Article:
The Journey Travel

It’s (not at all) grim up North

My route

It is roughly 260 miles from the quaintly crumbling South Wales town of Penarth to the Yorkshire village of Grassington. That’s assuming you do most of your travelling via motorway, which is what I tend to stick to when I need to get to places on time.

Of course, the “on time” concept is often a fuzzy one for me. I am a strong adherent to the Ride Your Own Ride school of thinking and one of the ways in which that manifests is in how long it takes to do certain things. Some days I move pretty fluidly — stops for petrol or food are well-coordinated and efficient. On other days, I seem inclined to spend upward of 10 minutes adjusting my scarf before putting on my gloves. Such was the case this past Sunday when I set out for northern England.

Grassington is one of the “honey pot” villages of Yorkshire Dales National Park, which is to say it is one of the places that sees the most visitors. For those of you playing along in the United States and other countries where governments actually adhere to IUCN categorisation, a national park in Her Majesty’s United Kingdom is not what you might expect. Here, national parks are, in fact Category V and Category VI protected areas. In truth, there are no real national parks (Category II) in Britain, we just like using that phrase because it sounds good. 
The best U.S. comparison to a British “national park” that I can think of is the area that falls under the purview of the Tahoe Regional Planning Agency in California and Nevada. Except, much of that area is far more wild and I would argue that the TRPA does a better job at pro-actively protecting landscapes (a).
I realise all this is off the point — this is a motorcycle blog, after all — and that I have mentioned it before, and that on the Venn diagram showing motorcyclists and environmentalists the space where those two circles intersect is probably not very large, but that doesn’t stop me from being annoyed by the whole thing. So, I rant about it at any opportunity. The United Kingdom needs to try harder to protect its natural spaces.
That’s not to say British national parks aren’t lovely, though. They are. If you want to be guaranteed of enjoying the very best that this tiny archipelago has to offer in terms of scenery, landscape, and hospitality, head to one of the 15 UK national parks. Before Sunday, I had visited Brecon Beacons, Cairngorms, Dartmoor, Exmoor, Lake District, New Forest, Northumberland, Peak District, Pembrokeshire Coast, Snowdonia and South Downs. With the Yorkshire Dales I’ve now visited an even dozen.
Timing is everything when it comes to visiting any outdoor space in Britain. The weather can make it the best or worst experience of your life. So, I accept that my personal list of favourites shows bias toward places I’ve visited on warm spring/summer days. But even so, I think the Yorkshire Dales is the bee’s knees.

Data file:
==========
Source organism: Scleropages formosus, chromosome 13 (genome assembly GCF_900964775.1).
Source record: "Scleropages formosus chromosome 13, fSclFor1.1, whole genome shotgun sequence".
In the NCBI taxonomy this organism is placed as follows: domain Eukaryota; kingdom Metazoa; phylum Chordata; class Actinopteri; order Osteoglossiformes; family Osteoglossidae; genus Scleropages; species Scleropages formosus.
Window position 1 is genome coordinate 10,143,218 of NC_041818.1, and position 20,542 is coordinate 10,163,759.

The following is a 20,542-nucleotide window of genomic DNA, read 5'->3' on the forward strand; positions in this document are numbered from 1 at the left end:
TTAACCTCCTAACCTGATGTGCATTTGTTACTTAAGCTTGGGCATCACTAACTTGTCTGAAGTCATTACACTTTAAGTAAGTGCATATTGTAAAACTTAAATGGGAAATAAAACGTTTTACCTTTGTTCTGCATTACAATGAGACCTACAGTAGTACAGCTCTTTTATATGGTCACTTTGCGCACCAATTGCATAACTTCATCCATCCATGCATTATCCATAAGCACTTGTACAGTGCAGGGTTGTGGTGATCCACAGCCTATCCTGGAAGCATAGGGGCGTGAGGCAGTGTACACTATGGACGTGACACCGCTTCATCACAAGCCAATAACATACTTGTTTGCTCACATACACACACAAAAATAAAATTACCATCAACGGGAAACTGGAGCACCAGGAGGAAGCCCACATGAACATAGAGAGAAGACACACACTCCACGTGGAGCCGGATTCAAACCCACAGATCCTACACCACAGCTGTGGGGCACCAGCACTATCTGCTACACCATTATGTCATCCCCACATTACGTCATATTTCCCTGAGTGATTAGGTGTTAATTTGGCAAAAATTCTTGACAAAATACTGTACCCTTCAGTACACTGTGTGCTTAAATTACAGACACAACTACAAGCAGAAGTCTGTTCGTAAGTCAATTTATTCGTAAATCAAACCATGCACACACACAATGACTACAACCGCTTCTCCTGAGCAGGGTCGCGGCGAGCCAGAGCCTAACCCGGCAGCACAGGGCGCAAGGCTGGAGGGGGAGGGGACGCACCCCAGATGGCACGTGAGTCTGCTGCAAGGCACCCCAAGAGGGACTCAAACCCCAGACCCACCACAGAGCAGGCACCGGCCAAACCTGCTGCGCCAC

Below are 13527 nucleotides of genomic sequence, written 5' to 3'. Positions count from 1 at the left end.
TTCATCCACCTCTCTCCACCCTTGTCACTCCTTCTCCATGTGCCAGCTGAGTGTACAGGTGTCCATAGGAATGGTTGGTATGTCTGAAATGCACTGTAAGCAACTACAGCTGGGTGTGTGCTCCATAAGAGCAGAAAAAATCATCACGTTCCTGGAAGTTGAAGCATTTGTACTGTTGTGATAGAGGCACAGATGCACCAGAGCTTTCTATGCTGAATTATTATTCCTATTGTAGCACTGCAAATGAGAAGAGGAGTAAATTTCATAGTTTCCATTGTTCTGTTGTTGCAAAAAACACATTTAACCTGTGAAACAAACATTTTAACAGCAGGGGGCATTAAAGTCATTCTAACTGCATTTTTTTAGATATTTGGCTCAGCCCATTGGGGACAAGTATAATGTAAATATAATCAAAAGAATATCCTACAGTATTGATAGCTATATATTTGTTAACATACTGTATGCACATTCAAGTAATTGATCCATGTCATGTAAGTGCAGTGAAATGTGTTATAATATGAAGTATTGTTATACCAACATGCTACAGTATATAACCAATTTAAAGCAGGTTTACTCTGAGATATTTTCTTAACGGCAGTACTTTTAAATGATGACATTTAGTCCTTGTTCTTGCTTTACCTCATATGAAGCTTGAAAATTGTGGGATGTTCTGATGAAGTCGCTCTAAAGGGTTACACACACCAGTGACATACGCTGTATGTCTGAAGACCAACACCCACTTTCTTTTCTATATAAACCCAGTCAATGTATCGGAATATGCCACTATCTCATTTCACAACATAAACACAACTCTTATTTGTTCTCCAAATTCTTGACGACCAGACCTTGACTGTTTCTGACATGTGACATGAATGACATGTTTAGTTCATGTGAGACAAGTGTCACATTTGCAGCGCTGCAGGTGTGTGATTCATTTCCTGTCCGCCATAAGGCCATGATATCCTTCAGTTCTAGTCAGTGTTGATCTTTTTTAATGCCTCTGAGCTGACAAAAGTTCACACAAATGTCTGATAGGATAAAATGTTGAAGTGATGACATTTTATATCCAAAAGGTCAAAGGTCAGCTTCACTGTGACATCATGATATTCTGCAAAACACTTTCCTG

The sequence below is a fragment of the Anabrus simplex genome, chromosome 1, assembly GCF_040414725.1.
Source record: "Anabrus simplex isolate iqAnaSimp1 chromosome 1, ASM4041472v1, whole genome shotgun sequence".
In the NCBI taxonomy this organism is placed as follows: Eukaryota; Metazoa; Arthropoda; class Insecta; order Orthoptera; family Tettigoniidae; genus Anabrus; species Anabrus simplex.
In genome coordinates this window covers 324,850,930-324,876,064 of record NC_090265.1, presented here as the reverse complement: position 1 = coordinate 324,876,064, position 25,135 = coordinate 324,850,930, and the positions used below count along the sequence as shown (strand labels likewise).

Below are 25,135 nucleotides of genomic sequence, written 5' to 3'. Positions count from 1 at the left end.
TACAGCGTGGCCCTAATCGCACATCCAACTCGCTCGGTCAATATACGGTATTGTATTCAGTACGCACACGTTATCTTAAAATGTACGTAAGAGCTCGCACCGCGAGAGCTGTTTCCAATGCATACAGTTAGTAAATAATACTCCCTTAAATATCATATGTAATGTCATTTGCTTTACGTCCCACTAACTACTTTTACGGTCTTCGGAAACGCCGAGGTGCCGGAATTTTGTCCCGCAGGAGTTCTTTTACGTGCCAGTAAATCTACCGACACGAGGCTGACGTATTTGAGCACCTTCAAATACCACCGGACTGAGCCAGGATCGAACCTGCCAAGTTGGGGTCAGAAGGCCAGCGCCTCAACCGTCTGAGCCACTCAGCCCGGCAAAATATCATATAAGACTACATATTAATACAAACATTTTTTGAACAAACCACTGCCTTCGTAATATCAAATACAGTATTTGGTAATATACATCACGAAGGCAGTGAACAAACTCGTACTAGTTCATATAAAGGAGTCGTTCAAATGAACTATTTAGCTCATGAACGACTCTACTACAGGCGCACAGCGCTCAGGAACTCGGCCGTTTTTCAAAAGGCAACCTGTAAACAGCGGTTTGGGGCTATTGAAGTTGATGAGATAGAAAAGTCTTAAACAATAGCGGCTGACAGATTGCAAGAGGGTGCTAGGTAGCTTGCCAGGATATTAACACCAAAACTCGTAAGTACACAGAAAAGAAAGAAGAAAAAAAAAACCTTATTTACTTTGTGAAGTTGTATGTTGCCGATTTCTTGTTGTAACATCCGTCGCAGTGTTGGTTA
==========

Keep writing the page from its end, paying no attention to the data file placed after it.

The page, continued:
Getting there was easy enough. As I mentioned, I was in a somewhat relaxed mood when I set out. So, my intended departure time of 10 a.m. became 11. And by the time I was actually fuelled up and properly under way it was edging close to 11:30.
Security forces have erected barriers and a 9-foot fence to protect a castle…

Traffic was light, but for the first time in my eight years of living in this country everyone was sticking to the speed limit. I suspect this had something to do with the ever-growing police presence coming that had come in preparation for the NATO summit taking place a week later. More than 67 world leaders are attending the event, including President Barack Obama, so all the security bells and whistles were being brought in. A 9-foot-tall fence had been erected around Cardiff city centre, Cardiff Bay and Celtic Manor in Newport; seven NATO warships were stationed in Cardiff Bay; and more than 10,000 police officers from all parts of the UK were being brought in.

Ten thousand. Riding up the A449 and M50 I encountered several hundred of them en route to their posts: great convoys of police riot vans and Land Rovers, as well as the lightning-quick packs of motorcycle police, riding two abreast and looking like DayGlo versions of the Nazgûl.

I am in the process of training to run a marathon these days and had run 15 miles the day before, so by the time I was nearing the southern edges of Worcestershire my knees were aching, and the right arm thing that happens from time to time was worse than usual.

Sometimes when I ride it feels as if a nerve in my armpit is being pinched; it causes slight pain in my bicep and elbow, and results in my losing feeling in my fingers. I can never really figure out what causes this, though I have noticed it more since I started wearing a Knox Fastback gilet.